Sociology –"Dysfunctions in the Family"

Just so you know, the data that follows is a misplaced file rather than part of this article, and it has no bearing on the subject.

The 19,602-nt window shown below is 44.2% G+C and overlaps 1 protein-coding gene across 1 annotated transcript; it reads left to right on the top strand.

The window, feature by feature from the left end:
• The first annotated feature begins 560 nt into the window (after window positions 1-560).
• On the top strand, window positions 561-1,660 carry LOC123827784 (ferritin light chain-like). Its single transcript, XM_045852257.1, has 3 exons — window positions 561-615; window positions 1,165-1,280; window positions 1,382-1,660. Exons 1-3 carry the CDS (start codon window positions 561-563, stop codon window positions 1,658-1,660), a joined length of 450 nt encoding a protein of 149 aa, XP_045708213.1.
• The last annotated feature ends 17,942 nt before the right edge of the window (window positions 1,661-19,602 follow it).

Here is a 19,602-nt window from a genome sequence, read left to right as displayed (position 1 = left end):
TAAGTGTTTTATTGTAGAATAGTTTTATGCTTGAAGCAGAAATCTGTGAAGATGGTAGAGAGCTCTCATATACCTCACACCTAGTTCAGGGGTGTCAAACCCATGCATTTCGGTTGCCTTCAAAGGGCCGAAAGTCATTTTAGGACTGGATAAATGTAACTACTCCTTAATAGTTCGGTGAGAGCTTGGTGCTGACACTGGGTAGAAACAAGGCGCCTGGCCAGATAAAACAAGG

The family is one of the oldest social institutions and according to George Peter Murdock (1949), can be defined as ‘a social group characterized by common residence, economic co-operation and reproduction.’ Murdock further concludes that in order for a family to become established there must be adults of both sex present, two of whom maintain a sexually approved relationship, and one or more children, their own or adopted. However, Murdock’s definition of the family has been challenged by Kathleen Gough and other sociologists who argue that a family does not always have nor require two adults of the same sex and supported their claims with the Kibbutzim of Israel and the Nayar of Kerala. In the Caribbean there exists a variety of family types: nuclear, extended, single parent, visiting, re-constituted and popularly, the common-law union. Regardless of the family type there are roles to which the family is expected to perform; economic stability (shelter, food, education etc.), socialization (a source of comfort and love, teaching the minor social skill like walking, talking, good manners etc. and on a major scale, the values and norms in society as to what is acceptable and not), reproduction (producing of off springs to carry on the family name and lineage) and lastly, sexual gratification ( this is meant so that adults can control their sex drives also it protects the individuals from STDs). Whenever the family fails to perform any one of these functions the family is termed as dysfunctional. Dysfunctional families in the Caribbean often results in cases of abuse (physically/sexually/mentally), polygamy, infidelity and also through unhealthy parenting styles. Abuse, a major cause of dysfunction in Caribbean Families occurs in the form of disputes, incest, ill treatment, neglect, sibling rivalry and popularly, domestic abuse. Diane Mahabir-Wyatt (Chairperson of the Trinidad and Tobago Coalition against...
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